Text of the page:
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Channels are crucial because they are the connection point between your company and your customers and allow you to reach, sell to and support them. If something goes wrong with your channels, this could prevent you from selling your products and can thus seriously affect your profits and the sustainability of your company.

Companies have discovered that a thoughtful multi-channel approach can reach more customers in more markets and at a much lower cost. Customers tend to stick with vendors who make it as easy as possible to do business through the channels that the customer prefers.

 

One can distinguish between three different types of channels:

 

  • Direct channels (sales reps, key account managers etc.)
  • Indirect channels (distributors, resellers, retail stores etc.)
  • Direct-to-consumers channels (telemarketing, ecommerce, direct mail etc.)

 


According to Friedman (2002), the following six steps help you to select the right sales channels:

STEPS ACTIONS
1. Build a universe of channels Make a list of all the channel options available to you to then carefully select the right ones for your business. Take a look at what channels your competitors, vendors and partners use and subdivide the channels if necessary.

When you do your analysis, you should consider why they use those particular channels, who they are serving with them, how well these channels are working and what developments might happen in the future. Lastly, you should think about out of the box channels that you can create by entering into partnerships with companies or by applying other strategies.

2. Apply customer filters As the channels are designed to reach the customer, the first filter to apply is the customer filter. Go back to your universe of channels and rule out any channels that your customers don’t use or don’t want to use.

When eliminating and keeping channels, consider your customer’s needs and if the channel allows them to fulfill their needs. A great way to do this is to make a table where you plot your channels against the customer’s needs and see where the best fit is.

3. Apply product-channel fit filter The channels you select have to fit with the products you are selling. Sometimes it is quite obvious and other times it can be quite difficult to find the right fit. In order to narrow down the vast array of channels, you can look at the following criteria:

  1. Product complexity and customization
  2. Clarity of benefits
  3. Risk and uncertainty
  4. Negotiation

The more complex your products are, the more customised the sales process has to be and then only certain channels are eligible. If your products are complex the benefits might not be obvious and need more explanation and thus the right channels have to be chosen to adjust for that. You should also consider whether your product is risky in the sense that if it doesn’t fit for a customer they will lose money / time or other resources.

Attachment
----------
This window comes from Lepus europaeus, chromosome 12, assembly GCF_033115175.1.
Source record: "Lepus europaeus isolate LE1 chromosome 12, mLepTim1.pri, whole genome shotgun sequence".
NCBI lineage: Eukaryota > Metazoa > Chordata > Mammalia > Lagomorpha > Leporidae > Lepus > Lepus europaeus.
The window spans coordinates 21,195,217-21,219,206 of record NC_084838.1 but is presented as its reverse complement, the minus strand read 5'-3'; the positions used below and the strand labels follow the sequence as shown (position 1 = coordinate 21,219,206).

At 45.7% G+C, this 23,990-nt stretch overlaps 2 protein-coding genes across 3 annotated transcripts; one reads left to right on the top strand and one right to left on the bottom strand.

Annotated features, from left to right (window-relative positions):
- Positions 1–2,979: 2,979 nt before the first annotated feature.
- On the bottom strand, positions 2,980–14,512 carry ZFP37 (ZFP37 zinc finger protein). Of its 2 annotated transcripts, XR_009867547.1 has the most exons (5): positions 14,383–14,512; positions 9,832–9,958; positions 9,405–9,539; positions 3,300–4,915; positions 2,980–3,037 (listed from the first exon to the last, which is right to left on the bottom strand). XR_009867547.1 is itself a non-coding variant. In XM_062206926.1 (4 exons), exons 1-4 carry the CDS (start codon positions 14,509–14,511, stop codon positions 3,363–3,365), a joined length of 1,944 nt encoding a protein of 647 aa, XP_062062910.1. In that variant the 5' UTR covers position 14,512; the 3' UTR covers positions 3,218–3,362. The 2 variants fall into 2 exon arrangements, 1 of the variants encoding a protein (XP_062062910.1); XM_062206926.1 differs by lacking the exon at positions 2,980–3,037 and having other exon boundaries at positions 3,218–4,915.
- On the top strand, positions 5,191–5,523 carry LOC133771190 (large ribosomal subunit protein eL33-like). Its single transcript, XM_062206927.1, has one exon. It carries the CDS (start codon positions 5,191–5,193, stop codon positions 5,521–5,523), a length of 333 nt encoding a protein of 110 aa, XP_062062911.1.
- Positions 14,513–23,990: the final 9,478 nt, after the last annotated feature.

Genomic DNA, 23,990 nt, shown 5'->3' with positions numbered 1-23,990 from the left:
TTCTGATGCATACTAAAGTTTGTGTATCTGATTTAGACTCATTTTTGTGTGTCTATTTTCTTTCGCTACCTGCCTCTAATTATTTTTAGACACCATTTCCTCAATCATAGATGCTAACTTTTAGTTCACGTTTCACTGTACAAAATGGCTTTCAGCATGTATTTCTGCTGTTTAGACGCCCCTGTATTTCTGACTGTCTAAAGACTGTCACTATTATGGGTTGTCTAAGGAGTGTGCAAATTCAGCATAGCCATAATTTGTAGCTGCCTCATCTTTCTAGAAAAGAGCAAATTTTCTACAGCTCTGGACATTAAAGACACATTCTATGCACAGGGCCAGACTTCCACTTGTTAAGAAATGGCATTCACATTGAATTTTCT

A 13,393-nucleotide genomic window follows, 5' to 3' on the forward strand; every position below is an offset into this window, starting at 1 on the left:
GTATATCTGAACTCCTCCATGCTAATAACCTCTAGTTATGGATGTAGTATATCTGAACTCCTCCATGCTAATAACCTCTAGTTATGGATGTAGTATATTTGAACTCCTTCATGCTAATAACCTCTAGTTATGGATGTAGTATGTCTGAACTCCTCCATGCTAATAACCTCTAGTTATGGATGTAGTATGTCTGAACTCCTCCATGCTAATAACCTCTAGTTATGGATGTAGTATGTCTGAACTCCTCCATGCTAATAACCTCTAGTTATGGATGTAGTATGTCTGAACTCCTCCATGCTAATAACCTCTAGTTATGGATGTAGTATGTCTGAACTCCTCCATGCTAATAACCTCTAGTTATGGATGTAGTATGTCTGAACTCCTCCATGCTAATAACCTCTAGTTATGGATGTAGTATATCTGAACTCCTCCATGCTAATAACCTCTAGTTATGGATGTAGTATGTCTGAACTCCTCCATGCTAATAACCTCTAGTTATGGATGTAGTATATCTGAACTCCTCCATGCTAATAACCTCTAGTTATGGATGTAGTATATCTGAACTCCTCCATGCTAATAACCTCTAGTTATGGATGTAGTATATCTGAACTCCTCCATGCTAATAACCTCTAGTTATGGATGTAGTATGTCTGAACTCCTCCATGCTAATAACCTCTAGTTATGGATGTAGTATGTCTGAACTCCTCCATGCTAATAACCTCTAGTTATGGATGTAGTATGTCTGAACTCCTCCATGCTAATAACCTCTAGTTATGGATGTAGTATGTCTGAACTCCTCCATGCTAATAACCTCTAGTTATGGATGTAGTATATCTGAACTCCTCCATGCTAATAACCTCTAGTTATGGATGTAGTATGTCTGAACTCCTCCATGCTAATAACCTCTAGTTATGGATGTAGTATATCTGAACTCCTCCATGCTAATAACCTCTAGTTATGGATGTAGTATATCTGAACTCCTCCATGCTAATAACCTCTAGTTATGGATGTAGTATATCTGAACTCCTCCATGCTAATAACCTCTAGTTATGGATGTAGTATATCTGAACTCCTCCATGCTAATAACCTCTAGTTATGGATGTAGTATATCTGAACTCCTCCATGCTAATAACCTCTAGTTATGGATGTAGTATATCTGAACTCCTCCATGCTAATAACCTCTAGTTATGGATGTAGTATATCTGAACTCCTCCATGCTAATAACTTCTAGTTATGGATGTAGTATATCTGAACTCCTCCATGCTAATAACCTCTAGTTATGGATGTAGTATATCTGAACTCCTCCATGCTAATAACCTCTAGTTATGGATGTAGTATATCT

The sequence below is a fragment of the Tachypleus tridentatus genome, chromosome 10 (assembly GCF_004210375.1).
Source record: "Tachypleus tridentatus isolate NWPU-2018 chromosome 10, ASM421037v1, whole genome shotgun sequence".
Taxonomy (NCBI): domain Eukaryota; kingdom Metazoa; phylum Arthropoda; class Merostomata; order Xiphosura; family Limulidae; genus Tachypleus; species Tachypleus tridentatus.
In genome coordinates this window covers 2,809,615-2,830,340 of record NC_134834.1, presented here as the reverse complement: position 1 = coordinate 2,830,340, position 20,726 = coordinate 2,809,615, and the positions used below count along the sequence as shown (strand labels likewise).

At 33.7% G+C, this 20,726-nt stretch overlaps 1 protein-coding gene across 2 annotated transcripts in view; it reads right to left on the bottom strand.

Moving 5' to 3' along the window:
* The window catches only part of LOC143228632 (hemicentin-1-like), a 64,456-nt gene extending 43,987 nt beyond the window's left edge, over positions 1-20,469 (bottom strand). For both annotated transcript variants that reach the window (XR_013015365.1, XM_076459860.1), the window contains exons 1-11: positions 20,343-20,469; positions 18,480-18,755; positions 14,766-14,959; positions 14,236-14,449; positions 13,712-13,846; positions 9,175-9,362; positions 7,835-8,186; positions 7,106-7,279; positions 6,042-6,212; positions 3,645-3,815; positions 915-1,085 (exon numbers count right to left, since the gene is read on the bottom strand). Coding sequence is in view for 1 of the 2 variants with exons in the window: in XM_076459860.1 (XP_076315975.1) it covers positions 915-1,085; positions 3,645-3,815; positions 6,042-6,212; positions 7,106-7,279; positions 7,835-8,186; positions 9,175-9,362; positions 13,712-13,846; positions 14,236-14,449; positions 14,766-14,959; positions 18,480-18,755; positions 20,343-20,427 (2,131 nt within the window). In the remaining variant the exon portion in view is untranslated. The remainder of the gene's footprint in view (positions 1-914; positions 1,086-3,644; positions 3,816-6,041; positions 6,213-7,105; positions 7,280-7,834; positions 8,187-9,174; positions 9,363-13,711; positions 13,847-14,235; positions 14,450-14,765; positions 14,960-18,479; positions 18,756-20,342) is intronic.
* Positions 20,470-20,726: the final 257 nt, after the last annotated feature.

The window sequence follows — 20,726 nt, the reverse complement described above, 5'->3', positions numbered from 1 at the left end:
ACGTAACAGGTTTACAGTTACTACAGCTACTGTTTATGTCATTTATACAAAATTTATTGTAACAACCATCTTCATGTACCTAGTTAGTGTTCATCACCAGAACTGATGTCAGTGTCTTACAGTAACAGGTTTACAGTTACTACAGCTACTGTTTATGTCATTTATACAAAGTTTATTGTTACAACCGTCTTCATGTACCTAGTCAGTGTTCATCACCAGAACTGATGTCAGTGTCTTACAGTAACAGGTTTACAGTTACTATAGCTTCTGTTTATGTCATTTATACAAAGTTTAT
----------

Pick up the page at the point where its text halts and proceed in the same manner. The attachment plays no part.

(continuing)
4. Apply ‘custom’ filters You should also consider whether your company needs any custom filters such as profitability or time-to-market.

The different channel can vary widely in their cost, depending how labour intensive they are. Hence, you should consider this when choosing your channel. If you want to sell products quickly, consider which channels are most appropriate. You can add further customer filters if you feel like your company needs them.

5. Build ‘first cut’ market coverage model This will define how your chosen sales channels are going to be applied to your target market. There are 3 ways to go about this:

Selective market coverage - where you allocate certain channels to certain markets so there is no overlap between channels.

Intensive market coverage - refers to a model where all channels sell most/all products to all customers, which allows customers to do business however they want and thus offers maximum flexibility.

Hybrid market coverage - refers to a model where premium customers are getting tailored, high-contact channels, whereas the rest of the market is served by a lower cost multiple channel mix.

6. Pilot-test new market coverage model Before you release the new market coverage model to all customers, it should be pilot-tested to minimize risks and eliminate problems early on. For your test, you should choose a market that is representative but low-risk and select one or two channels (one direct and one indirect), and you should make sure to monitor results by putting in place key performance indicators (KPIs).

Once you have tested an analysed the results, you will be able to tell which channels are most suitable, and if you have doubts, conduct some more tests before starting to serve the whole market.

(adapted from Friedman, 2002)

 

 

 


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References:

Friedman, L.G., (2002). Go-to-market strategy: advanced techniques and tools for selling more products, to more customers, more profitably. Routledge.


 

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